is the head of this survey, presented the salient features of the report. Eminent health management expert and surgeon S G Kabra from
Jaipur delivered a special lecture on cancer and its correlation with toxicity, particularly pesticides.
This is the first study conducted on this scale, and gives the government and
activists a platform to work more on the subject. They highlighted that
the positive aspects of the study cannot be ignored. Also, the state government must wake up to the menace of pesticides and
environmental toxicity, and take remedial measures on war footing.
Umendra Dutt of Kheti Virasat Mission said that pesticides, particularly those which are highly carcinogenic, are
known to severely impact the body and make it prone to fatal diseases.
He said that a number of epidemiological studies by PGI Chandigarh, coupled with the Cancer Registry report, have amply demonstrated the
high incidence of pesticide-related cancers in Punjab. The speakers took note of multi-tiered evidence namely laboratory
studies, animal studies, high exposure, high body burden and epidemiological studies establishing high incidence of pesticide related
cancers in Punjab. They expressed concern over the impact of environmental toxicity on the reproductive health of the population as
evidenced by the decreasing semen quality; increasing infertility; high rate of spontaneous abortions, still births, premature deliveries and
gross birth defects in infants. Source: The Times of India
Air Pollution Raises Risk of Low Birth Weight Babies
February 08, 2013: The largest study ever conducted on air pollution's impact on
newborn health has found that pregnant women exposed to black soot from urban
vehicles and coal-fired power plants are more likely to have low birth-weight babies.The study by an international group of researchers analyzed data on
three million births collected at 14 sites in nine countries in North
America, South America, Asia and Australia. It covered about 15 years beginning in the mid-1990s.
The massive survey found that at all these sites, pregnant women who
breathed the most polluted air - as measured by carbon soot concentrations - were significantly more likely to have babies with low
birth weights - below 2,500 grams or 5.5 pounds. At that size, a baby -if he or she survives infancy - is at risk of chronic health problems
and learning disabilities later in life. Particulate air pollution is determined by a combination of soot
particles' concentration in a cubic meter of air, and their size, measured in
microns. Tracey Woodruff, a professor of obstetrics and gynecology at the University of California San Francisco, and a
co-principal investigator on the study, says this microscopic dust - smaller than the width of human hair - is in the air we all breathe.
Its impact on our health varies with the concentration and size of the
particulate matter. Woodruff says a relatively low concentration of 10-micron soot particles. . .
“...was associated with a 3 percent increase in the risk of having a low birth-weight baby," said Woodruff. "So the risk at the individual level
is modest, but we’re talking about many, many, many women around the world (being) exposed.”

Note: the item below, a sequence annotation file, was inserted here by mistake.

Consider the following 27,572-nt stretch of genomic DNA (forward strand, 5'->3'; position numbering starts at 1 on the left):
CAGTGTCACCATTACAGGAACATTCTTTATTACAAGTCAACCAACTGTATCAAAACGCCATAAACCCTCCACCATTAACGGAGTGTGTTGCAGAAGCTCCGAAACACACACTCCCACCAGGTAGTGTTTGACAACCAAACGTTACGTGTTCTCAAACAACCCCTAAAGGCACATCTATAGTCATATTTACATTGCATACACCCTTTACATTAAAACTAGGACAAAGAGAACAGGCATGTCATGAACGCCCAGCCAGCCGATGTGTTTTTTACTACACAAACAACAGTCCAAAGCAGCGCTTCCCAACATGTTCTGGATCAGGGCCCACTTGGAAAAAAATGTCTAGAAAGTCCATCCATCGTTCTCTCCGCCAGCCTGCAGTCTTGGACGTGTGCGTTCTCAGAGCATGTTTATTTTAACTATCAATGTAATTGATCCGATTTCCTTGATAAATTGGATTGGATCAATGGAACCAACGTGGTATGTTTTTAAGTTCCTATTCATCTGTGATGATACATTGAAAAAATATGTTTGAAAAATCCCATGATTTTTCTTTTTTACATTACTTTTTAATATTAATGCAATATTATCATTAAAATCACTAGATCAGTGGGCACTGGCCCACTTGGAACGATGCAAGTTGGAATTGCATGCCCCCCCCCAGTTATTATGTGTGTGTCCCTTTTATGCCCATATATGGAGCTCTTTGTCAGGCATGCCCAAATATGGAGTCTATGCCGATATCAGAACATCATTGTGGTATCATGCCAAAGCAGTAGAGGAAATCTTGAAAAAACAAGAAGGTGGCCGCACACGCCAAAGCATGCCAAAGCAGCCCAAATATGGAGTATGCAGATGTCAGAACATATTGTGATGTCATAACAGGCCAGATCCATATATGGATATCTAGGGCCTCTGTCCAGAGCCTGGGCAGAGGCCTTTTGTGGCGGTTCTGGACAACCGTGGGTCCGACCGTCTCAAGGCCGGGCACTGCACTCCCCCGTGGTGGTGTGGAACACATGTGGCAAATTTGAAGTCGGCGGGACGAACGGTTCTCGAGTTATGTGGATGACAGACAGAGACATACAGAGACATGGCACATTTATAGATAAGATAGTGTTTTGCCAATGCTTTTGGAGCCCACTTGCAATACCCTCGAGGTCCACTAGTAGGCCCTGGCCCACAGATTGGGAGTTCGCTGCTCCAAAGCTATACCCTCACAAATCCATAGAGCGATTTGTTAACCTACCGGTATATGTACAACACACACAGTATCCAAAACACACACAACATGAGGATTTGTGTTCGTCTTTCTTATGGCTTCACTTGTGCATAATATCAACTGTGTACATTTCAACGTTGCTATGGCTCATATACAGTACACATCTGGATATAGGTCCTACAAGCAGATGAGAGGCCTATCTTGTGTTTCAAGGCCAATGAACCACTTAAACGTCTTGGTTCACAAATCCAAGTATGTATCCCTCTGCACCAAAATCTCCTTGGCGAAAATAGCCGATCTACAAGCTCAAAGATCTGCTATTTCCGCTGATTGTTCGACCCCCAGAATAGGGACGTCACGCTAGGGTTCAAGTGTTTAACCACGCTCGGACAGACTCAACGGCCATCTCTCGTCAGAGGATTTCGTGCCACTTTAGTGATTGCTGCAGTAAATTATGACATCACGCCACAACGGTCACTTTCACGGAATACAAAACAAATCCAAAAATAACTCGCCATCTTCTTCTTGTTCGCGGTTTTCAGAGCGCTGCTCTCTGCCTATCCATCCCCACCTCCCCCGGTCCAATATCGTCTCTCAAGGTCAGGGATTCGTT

The scientists got their data from centers participating in the International Collaboration on Air Pollution and Pregnancy Outcomes, a
global research initiative launched in 2007 to assess the impact of urban air pollution on pregnancy and newborn health.
An article on air pollution and low birth weight is published in the
journal "Environmental Health Perspectives." Source: VOA
Beijing government releases official air pollution app
Beijing, January 28, 2013: Although not as cute as Shanghai's perky lung-cancer
mascot, Beijingers now have access to a variety of smiley faces and colored
dials to check in on their city's PM2.5 content, courtesy of a new smart phone app
developed by the Beijing Municipal Environmental Monitoring Center.
Although a variety of other apps already exist to check the city's air
quality (or "chunkiness"), this is the first from the official city government, and is likely hoping to
quell the growing discontent among Beijing residents directed at the government.
When "Airpocalypse" began, the Monitoring Center's hourly air ratings
did not include PM2.5, and therefore broadcast a significantly cheerier
report than the U.S. embassy's "Everyone should avoid all physical activity outdoors" updates.
Following Airpocalypse, however, the Monitoring Center has realized that fudging
figures doesn't get you very far if any resident with eyes and/or lungs can realize that
something is terribly, terribly wrong. So far the Monitoring Center's
stats match-up well with the US Embassy's tweets, and the new app seems
reliable, if a bit on the ugly side. Now that the Beijing government has
admitted that PM2.5 is a problem, perhaps they will "do something" about
city's air quality before it jumps off the charts again. Source: http://shanghaiist.com/mediakit/
Beijing chokes on lingering smog
Beijing, January 23, 2013 (IANS): The air quality in Beijing
Wednesday took a turn for the worse again, as smog blanketed the city.
At 9 a.m., air quality indices in most monitoring stations in the city
exceeded 300, or Level VI, a serious level, according to statistics from
the Beijing Municipal Environmental Monitoring Center, reported Xinhua.
Beijing chokes on lingering smog. A high concentration of fine particle pollutants was spotted moving from
southeast Beijing from 3 p.m. Tuesday before shrouding the entire city, said an official with the center.